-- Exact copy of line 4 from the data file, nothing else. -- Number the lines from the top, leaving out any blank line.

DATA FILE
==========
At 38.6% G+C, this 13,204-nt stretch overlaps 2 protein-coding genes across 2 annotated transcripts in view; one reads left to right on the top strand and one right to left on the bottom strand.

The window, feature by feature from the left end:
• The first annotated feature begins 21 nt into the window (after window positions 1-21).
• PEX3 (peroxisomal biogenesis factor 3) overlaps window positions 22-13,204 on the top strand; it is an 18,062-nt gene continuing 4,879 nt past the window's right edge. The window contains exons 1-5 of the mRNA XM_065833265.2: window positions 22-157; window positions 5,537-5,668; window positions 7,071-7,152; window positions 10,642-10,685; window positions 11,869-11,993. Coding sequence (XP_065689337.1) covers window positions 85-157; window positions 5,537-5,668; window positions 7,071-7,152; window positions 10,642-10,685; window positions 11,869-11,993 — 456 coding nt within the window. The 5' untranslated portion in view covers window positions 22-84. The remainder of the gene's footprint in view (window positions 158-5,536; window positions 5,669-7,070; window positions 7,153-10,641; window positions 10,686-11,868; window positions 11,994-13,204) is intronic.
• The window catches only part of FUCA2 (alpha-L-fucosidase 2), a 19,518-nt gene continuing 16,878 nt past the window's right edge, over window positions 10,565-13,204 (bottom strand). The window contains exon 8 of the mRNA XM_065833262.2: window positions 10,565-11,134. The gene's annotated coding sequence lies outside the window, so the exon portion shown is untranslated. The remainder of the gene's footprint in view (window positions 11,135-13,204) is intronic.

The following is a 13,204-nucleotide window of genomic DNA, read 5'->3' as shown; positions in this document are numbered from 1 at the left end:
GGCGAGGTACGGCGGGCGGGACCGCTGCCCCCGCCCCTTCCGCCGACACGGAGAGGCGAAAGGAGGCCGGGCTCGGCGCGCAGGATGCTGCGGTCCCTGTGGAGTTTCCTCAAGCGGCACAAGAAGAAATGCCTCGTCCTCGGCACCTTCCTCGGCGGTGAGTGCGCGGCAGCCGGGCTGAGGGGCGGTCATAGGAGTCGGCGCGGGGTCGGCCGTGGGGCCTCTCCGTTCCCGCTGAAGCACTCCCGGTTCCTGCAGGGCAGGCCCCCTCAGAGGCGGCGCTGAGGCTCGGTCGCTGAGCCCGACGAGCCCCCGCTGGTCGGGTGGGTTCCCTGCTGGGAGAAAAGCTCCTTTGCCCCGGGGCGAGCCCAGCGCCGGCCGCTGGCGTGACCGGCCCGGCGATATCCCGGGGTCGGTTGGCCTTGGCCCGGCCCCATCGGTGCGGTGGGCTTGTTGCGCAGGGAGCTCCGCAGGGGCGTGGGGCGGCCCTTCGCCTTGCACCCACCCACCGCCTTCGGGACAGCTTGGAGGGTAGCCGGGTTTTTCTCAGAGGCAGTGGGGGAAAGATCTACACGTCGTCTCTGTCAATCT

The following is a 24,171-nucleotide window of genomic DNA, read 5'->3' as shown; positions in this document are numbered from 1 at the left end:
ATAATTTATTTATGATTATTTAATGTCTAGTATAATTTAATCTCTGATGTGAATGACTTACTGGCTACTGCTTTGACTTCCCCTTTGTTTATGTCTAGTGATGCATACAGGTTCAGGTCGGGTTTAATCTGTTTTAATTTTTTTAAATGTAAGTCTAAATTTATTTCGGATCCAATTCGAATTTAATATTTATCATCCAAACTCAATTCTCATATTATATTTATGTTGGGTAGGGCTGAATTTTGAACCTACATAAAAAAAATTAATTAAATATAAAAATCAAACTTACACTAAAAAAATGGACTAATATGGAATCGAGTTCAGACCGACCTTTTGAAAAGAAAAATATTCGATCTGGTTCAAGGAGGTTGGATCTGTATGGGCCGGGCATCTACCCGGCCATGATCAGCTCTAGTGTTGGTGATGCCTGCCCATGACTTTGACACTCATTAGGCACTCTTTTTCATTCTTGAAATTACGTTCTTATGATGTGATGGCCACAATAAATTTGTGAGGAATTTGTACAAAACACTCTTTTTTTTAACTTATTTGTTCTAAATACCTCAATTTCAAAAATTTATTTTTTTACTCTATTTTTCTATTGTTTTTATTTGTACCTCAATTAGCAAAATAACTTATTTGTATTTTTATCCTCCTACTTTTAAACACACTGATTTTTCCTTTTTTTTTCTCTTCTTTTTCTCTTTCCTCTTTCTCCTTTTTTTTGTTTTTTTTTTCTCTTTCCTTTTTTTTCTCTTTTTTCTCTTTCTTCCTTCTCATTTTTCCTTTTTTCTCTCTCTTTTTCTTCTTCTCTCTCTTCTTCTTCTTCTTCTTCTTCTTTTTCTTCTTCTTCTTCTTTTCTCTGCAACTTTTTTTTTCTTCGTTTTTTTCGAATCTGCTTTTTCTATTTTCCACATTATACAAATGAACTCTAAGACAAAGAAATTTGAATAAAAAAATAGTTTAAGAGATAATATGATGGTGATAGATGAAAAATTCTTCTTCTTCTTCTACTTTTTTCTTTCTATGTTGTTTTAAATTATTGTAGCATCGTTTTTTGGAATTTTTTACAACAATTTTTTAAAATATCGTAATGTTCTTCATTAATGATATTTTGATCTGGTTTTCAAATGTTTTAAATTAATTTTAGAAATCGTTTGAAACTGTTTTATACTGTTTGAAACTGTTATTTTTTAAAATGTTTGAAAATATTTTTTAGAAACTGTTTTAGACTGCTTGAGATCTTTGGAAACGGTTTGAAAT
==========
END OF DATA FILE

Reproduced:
• PEX3 (peroxisomal biogenesis factor 3) overlaps window positions 22-13,204 on the top strand; it is an 18,062-nt gene continuing 4,879 nt past the window's right edge. The window contains exons 1-5 of the mRNA XM_065833265.2: window positions 22-157; window positions 5,537-5,668; window positions 7,071-7,152; window positions 10,642-10,685; window positions 11,869-11,993. Coding sequence (XP_065689337.1) covers window positions 85-157; window positions 5,537-5,668; window positions 7,071-7,152; window positions 10,642-10,685; window positions 11,869-11,993 — 456 coding nt within the window. The 5' untranslated portion in view covers window positions 22-84. The remainder of the gene's footprint in view (window positions 158-5,536; window positions 5,669-7,070; window positions 7,153-10,641; window positions 10,686-11,868; window positions 11,994-13,204) is intronic.